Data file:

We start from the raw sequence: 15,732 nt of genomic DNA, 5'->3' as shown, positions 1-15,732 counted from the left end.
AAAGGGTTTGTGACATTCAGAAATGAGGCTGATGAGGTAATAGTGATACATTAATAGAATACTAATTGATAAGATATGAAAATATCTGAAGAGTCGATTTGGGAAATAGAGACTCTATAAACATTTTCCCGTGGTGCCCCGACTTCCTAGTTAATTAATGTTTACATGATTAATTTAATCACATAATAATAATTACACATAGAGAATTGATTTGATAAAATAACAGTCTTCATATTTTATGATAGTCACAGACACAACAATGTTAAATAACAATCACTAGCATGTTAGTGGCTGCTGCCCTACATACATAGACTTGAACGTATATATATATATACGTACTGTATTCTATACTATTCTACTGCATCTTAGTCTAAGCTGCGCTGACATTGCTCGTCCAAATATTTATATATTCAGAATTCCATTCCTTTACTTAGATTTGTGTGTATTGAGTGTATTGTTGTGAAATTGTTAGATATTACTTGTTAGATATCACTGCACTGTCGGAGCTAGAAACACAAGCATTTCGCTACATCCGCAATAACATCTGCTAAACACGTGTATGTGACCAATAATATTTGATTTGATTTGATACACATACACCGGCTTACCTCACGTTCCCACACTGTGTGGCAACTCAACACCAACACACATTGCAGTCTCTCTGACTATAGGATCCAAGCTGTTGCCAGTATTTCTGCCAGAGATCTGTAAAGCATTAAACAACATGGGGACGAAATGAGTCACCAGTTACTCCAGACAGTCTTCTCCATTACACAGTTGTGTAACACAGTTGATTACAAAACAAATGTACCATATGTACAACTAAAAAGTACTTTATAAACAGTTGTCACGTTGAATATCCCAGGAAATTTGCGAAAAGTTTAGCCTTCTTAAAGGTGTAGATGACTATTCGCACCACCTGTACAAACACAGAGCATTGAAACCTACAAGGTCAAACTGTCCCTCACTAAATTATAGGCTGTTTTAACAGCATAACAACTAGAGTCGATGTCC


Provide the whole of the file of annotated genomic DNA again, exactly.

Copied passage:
We start from the raw sequence: 15,732 nt of genomic DNA, 5'->3' as shown, positions 1-15,732 counted from the left end.
AAAGGGTTTGTGACATTCAGAAATGAGGCTGATGAGGTAATAGTGATACATTAATAGAATACTAATTGATAAGATATGAAAATATCTGAAGAGTCGATTTGGGAAATAGAGACTCTATAAACATTTTCCCGTGGTGCCCCGACTTCCTAGTTAATTAATGTTTACATGATTAATTTAATCACATAATAATAATTACACATAGAGAATTGATTTGATAAAATAACAGTCTTCATATTTTATGATAGTCACAGACACAACAATGTTAAATAACAATCACTAGCATGTTAGTGGCTGCTGCCCTACATACATAGACTTGAACGTATATATATATATACGTACTGTATTCTATACTATTCTACTGCATCTTAGTCTAAGCTGCGCTGACATTGCTCGTCCAAATATTTATATATTCAGAATTCCATTCCTTTACTTAGATTTGTGTGTATTGAGTGTATTGTTGTGAAATTGTTAGATATTACTTGTTAGATATCACTGCACTGTCGGAGCTAGAAACACAAGCATTTCGCTACATCCGCAATAACATCTGCTAAACACGTGTATGTGACCAATAATATTTGATTTGATTTGATACACATACACCGGCTTACCTCACGTTCCCACACTGTGTGGCAACTCAACACCAACACACATTGCAGTCTCTCTGACTATAGGATCCAAGCTGTTGCCAGTATTTCTGCCAGAGATCTGTAAAGCATTAAACAACATGGGGACGAAATGAGTCACCAGTTACTCCAGACAGTCTTCTCCATTACACAGTTGTGTAACACAGTTGATTACAAAACAAATGTACCATATGTACAACTAAAAAGTACTTTATAAACAGTTGTCACGTTGAATATCCCAGGAAATTTGCGAAAAGTTTAGCCTTCTTAAAGGTGTAGATGACTATTCGCACCACCTGTACAAACACAGAGCATTGAAACCTACAAGGTCAAACTGTCCCTCACTAAATTATAGGCTGTTTTAACAGCATAACAACTAGAGTCGATGTCC